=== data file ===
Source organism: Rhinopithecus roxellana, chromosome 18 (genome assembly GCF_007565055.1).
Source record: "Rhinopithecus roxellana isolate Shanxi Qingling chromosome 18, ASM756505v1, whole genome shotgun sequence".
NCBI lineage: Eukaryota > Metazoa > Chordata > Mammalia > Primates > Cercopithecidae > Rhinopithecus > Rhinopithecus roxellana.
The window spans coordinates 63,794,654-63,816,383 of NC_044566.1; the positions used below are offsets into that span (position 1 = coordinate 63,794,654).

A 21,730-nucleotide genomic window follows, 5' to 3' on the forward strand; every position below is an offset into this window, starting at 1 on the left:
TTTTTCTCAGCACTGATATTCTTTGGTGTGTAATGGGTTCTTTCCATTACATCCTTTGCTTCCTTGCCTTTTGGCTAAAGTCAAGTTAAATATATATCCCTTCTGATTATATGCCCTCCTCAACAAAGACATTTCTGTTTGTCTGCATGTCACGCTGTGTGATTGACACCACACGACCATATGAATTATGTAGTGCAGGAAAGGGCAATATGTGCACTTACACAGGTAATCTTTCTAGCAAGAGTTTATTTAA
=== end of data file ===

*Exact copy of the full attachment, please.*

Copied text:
Source organism: Rhinopithecus roxellana, chromosome 18 (genome assembly GCF_007565055.1).
Source record: "Rhinopithecus roxellana isolate Shanxi Qingling chromosome 18, ASM756505v1, whole genome shotgun sequence".
NCBI lineage: Eukaryota > Metazoa > Chordata > Mammalia > Primates > Cercopithecidae > Rhinopithecus > Rhinopithecus roxellana.
The window spans coordinates 63,794,654-63,816,383 of NC_044566.1; the positions used below are offsets into that span (position 1 = coordinate 63,794,654).

A 21,730-nucleotide genomic window follows, 5' to 3' on the forward strand; every position below is an offset into this window, starting at 1 on the left:
TTTTTCTCAGCACTGATATTCTTTGGTGTGTAATGGGTTCTTTCCATTACATCCTTTGCTTCCTTGCCTTTTGGCTAAAGTCAAGTTAAATATATATCCCTTCTGATTATATGCCCTCCTCAACAAAGACATTTCTGTTTGTCTGCATGTCACGCTGTGTGATTGACACCACACGACCATATGAATTATGTAGTGCAGGAAAGGGCAATATGTGCACTTACACAGGTAATCTTTCTAGCAAGAGTTTATTTAA